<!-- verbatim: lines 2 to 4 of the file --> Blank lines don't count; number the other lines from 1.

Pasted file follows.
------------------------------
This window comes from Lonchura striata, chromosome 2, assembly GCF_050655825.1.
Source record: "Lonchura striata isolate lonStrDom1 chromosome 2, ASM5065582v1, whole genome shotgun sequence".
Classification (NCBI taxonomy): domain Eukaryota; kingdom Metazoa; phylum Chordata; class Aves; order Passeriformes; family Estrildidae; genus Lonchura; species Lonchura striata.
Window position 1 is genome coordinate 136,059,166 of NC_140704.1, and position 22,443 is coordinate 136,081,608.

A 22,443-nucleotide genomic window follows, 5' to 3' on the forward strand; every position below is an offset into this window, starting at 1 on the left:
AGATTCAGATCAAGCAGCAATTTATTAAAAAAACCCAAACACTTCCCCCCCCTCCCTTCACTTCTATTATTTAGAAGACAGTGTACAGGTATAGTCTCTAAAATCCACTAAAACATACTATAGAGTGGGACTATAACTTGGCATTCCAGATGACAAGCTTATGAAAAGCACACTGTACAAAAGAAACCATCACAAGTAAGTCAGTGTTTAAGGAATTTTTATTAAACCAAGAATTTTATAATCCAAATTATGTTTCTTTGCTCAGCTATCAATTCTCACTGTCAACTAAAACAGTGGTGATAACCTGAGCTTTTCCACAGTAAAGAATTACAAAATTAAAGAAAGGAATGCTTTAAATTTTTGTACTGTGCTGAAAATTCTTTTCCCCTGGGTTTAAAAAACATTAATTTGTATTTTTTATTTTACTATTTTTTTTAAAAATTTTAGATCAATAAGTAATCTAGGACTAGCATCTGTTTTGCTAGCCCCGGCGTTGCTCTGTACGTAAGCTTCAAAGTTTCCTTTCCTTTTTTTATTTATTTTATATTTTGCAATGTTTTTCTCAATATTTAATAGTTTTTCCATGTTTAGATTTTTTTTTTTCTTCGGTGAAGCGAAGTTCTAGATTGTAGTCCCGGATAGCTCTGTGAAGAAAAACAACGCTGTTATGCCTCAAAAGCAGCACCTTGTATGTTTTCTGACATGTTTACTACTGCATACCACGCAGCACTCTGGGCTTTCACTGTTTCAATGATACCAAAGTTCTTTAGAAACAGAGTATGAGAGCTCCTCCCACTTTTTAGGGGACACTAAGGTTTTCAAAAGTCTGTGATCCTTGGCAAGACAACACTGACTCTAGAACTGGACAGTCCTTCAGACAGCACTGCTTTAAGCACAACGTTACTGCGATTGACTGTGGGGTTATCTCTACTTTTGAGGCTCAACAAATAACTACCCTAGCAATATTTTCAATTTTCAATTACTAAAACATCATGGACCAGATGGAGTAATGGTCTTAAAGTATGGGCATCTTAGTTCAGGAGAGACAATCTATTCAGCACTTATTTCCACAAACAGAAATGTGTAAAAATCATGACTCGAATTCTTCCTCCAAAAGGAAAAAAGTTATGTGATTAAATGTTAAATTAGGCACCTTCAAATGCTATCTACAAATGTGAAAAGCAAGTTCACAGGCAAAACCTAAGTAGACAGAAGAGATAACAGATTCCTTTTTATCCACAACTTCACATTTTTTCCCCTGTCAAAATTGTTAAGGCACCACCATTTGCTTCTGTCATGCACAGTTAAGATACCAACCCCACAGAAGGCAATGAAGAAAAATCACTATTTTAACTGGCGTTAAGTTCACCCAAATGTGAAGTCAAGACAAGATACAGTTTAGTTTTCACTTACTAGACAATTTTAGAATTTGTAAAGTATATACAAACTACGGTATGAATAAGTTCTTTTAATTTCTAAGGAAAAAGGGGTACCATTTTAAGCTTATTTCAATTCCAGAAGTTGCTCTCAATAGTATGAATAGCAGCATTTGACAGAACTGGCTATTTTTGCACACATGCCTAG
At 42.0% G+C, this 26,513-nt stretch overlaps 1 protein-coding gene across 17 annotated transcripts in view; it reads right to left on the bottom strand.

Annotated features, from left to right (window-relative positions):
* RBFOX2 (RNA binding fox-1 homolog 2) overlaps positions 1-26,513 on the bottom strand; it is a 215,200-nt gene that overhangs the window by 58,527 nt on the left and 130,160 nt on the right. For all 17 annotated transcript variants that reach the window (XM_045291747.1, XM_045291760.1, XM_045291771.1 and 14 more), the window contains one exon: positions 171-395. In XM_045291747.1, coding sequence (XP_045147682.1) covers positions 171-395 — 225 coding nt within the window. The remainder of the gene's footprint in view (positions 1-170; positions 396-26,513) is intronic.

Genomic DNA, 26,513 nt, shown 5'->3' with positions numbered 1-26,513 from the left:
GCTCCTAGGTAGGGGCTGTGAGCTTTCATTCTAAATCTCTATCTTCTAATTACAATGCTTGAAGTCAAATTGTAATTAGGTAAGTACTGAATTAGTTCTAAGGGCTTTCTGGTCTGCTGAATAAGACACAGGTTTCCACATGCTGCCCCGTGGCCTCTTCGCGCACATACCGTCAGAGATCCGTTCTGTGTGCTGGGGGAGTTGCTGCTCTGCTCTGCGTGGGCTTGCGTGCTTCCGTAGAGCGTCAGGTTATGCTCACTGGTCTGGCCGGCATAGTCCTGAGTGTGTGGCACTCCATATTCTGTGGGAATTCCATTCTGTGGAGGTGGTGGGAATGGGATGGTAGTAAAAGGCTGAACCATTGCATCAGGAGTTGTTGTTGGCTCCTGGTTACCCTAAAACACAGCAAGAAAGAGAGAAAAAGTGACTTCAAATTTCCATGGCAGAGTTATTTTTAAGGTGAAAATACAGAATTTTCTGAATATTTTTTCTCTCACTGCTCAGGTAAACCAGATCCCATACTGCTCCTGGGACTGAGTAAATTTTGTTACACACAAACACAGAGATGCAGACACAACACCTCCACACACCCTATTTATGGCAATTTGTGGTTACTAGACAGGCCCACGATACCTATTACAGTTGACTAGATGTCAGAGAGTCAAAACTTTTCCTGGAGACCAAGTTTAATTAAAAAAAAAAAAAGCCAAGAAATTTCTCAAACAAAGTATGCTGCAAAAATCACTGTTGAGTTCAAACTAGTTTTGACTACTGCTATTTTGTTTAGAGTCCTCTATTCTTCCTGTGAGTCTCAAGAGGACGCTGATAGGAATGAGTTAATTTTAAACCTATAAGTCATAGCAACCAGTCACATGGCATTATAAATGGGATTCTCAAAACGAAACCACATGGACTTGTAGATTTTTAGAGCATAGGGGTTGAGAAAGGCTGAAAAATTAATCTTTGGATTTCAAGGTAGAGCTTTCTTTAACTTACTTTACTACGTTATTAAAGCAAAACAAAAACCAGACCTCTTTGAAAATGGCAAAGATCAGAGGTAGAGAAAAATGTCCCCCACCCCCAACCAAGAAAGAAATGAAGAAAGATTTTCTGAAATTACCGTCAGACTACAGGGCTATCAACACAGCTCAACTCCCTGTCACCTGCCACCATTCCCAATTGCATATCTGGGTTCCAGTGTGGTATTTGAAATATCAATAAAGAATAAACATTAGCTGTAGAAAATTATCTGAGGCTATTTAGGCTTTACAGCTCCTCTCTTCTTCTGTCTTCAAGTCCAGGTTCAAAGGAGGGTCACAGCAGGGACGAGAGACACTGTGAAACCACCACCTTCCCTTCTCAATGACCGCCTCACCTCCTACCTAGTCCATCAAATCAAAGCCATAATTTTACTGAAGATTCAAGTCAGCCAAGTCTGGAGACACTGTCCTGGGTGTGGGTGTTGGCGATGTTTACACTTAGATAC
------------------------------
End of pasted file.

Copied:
Source record: "Lonchura striata isolate lonStrDom1 chromosome 2, ASM5065582v1, whole genome shotgun sequence".
Classification (NCBI taxonomy): domain Eukaryota; kingdom Metazoa; phylum Chordata; class Aves; order Passeriformes; family Estrildidae; genus Lonchura; species Lonchura striata.
Window position 1 is genome coordinate 136,059,166 of NC_140704.1, and position 22,443 is coordinate 136,081,608.